Linguistic Gender Norms

Gendered language impacts the way we describe and think about one another even if it is unintentional at times.

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A tech start-up company known as npm blogged on Tumblr about the recent challenge that some of their coworkers had created in 2015. Every time an employee said the phrase “you guys” to address a group of mixed individuals—an act the company dubbed as “creepy sexism”—they would have to deposit a dollar into a jar. Once the jar reached a certain amount, it would be donated to a different non-profit group.

As a freshman debater, I learned that using the phrase “you guys” to a mixed group of individuals or to a solely female team within the debate space was considered linguistic violence. When I was called out for it, I realized that I had said the phrase instinctively without understanding the connotation. After this incident, I began to grow more sensitive to gendered language used by the people around me.

Unlike languages like French where there is a masculine and feminine form for most nouns, English does not designate genders grammatically. However, a large portion of English is gender-specific or gendered language. Terms such as “policeman” or “policewoman” and male pronouns in sentences like “When a hiker encounters a bear, he should…” show that terms associated with males are the norm. When nouns such as careers are defined by using male pronouns, it is more common for one to envision a man in a laboratory experimenting with chemicals, even with growing gender equality in STEM fields.

In contrast, over the last three decades, French, a traditionally gendered language, has been undergoing a major shift, with feminists and linguists questioning its gender norms. Many have made the argument that because French is such a structurally gendered language, it may lead to greater sexism against women in France. Though this is not soundly supported by evidence, the logic of this reasoning resembles another scientific theory developed in the 20th century known as the Sapir-Whorf hypothesis, which argues that language and discourse direct and select one’s thoughts, and linguistic categories determine our thoughts and decisions.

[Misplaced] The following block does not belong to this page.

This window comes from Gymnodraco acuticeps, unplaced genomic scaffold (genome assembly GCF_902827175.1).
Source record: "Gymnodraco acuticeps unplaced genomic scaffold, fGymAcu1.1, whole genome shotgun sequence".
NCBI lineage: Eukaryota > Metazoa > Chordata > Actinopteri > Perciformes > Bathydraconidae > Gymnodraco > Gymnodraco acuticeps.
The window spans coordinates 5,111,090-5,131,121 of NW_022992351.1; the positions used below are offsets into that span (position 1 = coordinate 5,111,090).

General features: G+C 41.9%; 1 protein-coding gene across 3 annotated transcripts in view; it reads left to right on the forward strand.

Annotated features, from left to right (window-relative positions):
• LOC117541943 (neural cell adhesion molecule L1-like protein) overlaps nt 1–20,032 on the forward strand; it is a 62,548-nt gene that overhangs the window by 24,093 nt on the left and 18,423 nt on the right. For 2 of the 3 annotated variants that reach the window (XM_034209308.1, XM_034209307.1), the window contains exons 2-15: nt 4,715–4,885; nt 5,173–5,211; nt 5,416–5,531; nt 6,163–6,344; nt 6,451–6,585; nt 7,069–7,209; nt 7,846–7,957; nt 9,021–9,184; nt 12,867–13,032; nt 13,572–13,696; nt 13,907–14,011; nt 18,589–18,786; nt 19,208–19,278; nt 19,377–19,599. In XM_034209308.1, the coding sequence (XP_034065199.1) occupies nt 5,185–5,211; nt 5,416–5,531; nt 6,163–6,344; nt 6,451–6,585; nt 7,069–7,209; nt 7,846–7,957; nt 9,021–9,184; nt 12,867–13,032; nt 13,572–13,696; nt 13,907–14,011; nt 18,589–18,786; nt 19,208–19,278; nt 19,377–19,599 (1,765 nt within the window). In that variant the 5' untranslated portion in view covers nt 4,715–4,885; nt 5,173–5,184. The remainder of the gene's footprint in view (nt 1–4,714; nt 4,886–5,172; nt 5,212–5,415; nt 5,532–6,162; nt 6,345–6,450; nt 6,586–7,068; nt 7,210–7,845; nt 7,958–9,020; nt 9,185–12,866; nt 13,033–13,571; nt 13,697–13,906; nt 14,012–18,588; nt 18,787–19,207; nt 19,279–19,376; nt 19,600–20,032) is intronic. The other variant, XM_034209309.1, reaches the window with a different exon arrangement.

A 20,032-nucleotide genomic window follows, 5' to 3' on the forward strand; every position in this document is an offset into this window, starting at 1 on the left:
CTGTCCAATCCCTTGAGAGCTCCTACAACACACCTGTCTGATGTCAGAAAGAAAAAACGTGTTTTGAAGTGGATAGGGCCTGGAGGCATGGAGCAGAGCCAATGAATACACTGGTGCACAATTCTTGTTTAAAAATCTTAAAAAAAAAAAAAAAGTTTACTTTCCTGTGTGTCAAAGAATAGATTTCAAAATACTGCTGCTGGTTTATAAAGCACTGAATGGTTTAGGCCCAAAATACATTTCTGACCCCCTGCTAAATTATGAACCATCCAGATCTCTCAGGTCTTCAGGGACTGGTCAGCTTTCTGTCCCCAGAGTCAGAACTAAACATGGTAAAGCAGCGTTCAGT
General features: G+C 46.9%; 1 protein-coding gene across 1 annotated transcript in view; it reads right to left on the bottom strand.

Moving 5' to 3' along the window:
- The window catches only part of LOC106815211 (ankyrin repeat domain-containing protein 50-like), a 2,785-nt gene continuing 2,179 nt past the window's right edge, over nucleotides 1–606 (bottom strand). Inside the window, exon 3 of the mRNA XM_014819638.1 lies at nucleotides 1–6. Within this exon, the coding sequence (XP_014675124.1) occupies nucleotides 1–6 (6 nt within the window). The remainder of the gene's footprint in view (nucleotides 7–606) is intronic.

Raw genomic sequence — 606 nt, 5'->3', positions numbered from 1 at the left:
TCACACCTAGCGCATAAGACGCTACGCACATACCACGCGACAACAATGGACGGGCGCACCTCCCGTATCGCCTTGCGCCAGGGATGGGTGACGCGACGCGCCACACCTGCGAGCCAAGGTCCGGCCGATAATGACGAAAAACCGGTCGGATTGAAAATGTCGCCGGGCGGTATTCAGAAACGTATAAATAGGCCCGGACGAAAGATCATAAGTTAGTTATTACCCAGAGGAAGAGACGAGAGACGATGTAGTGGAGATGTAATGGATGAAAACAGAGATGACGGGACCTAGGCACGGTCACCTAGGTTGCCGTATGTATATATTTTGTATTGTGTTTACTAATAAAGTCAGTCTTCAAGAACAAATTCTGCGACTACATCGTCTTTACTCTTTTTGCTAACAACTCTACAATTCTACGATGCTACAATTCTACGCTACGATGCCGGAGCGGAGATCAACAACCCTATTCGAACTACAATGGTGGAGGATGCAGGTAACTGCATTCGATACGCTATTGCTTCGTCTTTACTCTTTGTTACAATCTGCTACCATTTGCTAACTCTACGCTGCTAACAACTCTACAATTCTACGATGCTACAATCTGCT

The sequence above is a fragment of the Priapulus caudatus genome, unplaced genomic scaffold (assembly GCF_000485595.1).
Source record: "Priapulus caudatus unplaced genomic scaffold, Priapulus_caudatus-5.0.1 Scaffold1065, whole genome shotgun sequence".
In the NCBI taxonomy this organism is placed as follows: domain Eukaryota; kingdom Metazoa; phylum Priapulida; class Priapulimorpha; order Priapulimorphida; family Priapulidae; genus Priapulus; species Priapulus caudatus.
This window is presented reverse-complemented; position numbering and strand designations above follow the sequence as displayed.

This became known as a theory called “linguistic relativity,” which was built on the belief that the world was subconsciously divided by various cultures through language. Whorf and other supporters of this principle cited examples such as the Hopi, an indigenous tribe that Whorf said had no tenses for words or time-related words such as “before” or “after.” This led Whorf to conclude that time was not a universal concept, but rather was specific to those who spoke European languages. Another supporter of this theory, Lera Boroditsky, gave the example of an Aborigine community called the Aymara, who believe that the future is behind you and the past is in front of you. Even though this theory was eventually rejected by the majority of linguists in the 1960s due to a lack of concrete evidence, there is still a considerable number of psychologists who agree that language does influence and direct our thoughts to a certain extent.

In fact, until the Second-Wave Feminist Movement occurred in the 1960s, any person, regardless of gender, was referred to as “he” or “his” or “him.” Though this has been reformed, gendered language has been replaced with phrases like “you guys,” which is meant to be “gender-neutral,” but is still gendered. The singular word “guy” is defined as a man, yet saying “you guys” has become so naturally used that it is considered unisex despite its singular form being directed toward one gender. Gendered language is extremely dangerous when you see a girl referring to herself and other girls as guys. American novelist Alice Walker says that in doing so, women show a fear of being feminine, which can lead to the erasure of their identities by unintentionally exchanging their identities for another. Rather, gender-neutral alternatives like “everyone” should be used more commonly in place of gendered phrases.

It must be noted, however, that we shouldn’t immediately reject all words that we believe are semiotically only associated with men like “mankind,” as they are not commonly used to address a general population, unlike the phrase “you guys.” There is much controversy over what words in the English language are gendered.

However, we should be aware of the implications that our discourse has. Even when brought to our attention, discursive norms that we have been practicing and using are extremely hard to change. It is the willingness to remain aware and correct oneself that matters.